:“The Leutenant Governor had here a house and a chapell, and there are fine gardens and '''terrass''' walks from which one has a very pritty [[view]] of the city.”
 
 
* Ambler, Mary M., 1770, describing Mount Clare, [[plantation]] of Charles and Margaret Tilgham Carroll, Baltimore, MD (quoted in Sarudy 1989: 138–39)<ref name="Sarudy">Barbara Wells Sarudy, “Eighteenth-Century Gardens of the Chesapeake,” ''Journal of Garden History'' 9 (1989): 104–59, [https://www.zotero.org/groups/54737/items/itemKey/PGSNXHMJ view on Zotero].</ref>
 
: “About two miles from Baltimore There is an exceeding handsome [[Seat]] called Mount Clare belonging to Mr. Charles Carrel of Annapolis Son of Dr. Carrel. . . took a great deal of Pleasure in looking at the [[bowling Green]] & also at the Garden which is a very large '''Falling Garden'''. . . You step out of the Door into the [[Bowling_green|Bowlg Green]] from which the Garden '''Falls''' & when You stand on the Top of it there is such a Uniformity of Each side as the whole [[plantation|Plantn]] seems to be laid out like a Garden.”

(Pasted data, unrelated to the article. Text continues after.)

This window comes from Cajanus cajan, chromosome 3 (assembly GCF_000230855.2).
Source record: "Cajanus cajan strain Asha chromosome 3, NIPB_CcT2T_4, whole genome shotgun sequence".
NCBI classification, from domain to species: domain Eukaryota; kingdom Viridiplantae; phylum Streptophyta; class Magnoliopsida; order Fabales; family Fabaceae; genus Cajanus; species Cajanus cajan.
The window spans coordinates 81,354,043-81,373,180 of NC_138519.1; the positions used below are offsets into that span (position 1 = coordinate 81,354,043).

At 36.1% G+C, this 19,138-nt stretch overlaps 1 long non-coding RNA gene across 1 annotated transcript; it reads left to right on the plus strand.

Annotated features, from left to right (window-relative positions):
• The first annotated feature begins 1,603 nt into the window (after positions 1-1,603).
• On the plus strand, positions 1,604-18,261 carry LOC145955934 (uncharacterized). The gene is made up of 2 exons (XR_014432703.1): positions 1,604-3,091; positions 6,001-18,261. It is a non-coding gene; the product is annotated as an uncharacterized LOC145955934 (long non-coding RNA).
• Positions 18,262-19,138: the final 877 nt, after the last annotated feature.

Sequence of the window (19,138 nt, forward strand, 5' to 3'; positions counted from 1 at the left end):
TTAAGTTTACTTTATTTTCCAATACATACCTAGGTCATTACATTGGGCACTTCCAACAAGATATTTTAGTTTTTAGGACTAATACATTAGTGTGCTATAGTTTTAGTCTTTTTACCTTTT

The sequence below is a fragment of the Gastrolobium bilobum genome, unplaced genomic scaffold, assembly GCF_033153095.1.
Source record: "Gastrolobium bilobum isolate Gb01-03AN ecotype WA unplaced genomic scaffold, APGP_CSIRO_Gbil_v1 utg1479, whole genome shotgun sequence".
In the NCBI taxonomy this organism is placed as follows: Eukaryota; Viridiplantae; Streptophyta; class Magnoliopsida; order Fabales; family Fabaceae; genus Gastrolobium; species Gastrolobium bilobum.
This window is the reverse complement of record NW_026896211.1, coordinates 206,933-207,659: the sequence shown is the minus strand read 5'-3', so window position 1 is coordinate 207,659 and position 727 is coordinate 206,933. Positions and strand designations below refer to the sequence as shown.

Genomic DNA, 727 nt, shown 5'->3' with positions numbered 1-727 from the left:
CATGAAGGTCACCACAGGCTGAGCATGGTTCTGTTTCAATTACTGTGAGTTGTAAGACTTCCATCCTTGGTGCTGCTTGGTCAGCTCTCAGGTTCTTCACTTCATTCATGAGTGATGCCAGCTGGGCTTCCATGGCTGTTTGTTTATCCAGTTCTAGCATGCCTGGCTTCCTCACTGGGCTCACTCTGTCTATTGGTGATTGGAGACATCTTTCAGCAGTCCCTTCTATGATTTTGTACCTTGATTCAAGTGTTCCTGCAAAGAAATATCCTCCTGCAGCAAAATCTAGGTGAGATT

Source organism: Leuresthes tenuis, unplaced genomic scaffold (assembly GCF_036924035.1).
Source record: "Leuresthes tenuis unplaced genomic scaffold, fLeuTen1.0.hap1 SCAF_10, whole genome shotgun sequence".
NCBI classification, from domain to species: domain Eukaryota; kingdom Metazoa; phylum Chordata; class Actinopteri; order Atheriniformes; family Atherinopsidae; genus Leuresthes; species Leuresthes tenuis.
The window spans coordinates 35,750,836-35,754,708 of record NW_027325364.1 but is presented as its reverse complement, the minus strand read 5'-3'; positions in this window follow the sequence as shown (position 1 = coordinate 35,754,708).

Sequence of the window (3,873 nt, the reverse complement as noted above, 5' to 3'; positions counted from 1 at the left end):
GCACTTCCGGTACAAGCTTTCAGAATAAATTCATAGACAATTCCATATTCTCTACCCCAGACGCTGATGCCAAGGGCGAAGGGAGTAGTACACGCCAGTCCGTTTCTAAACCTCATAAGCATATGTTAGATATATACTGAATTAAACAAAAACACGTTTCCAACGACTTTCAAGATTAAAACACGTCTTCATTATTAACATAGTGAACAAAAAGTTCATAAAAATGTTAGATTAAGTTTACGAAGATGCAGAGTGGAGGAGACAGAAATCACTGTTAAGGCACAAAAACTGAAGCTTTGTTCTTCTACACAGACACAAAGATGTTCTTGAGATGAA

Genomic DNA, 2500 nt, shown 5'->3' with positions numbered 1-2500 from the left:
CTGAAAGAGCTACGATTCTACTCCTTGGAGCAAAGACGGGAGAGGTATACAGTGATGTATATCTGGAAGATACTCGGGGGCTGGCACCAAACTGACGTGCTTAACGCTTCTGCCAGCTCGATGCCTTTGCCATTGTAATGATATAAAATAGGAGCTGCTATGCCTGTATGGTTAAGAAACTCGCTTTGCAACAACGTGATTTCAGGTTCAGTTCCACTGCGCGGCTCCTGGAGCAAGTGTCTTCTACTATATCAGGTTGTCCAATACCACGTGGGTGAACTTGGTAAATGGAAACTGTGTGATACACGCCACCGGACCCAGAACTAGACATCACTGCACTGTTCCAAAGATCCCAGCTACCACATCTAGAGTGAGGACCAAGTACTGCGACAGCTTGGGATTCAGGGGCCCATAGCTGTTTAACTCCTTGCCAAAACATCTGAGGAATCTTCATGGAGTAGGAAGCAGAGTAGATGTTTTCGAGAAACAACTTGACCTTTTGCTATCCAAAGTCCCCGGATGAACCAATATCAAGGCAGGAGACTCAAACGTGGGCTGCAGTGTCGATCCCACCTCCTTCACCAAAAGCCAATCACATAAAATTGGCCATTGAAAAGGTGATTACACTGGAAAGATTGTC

[[File:0074.jpg|thumb|Fig. 9, [[Thomas Jefferson]], Plan showing the rectangular flower [[bed]]s and proposed [[temple]]s at the corners of the terrace [[walk]]s at [[Monticello]], before August 4, 1772.]]
<gallery widths="170px" heights="170px" perrow="7">
Image:0187.jpg|[[Charles Willson Peale]], [[Mount]] Clare, south façade and garden, 1775. Falling gardens in painting are made of a series of terraces.
Image:1378.jpg|Batty Langley, “Design of an [[Avenue]] with its [[Wilderness|Wildernesses]] on each Side,” in ''New Principles of Gardening'' (1728), pl. V.
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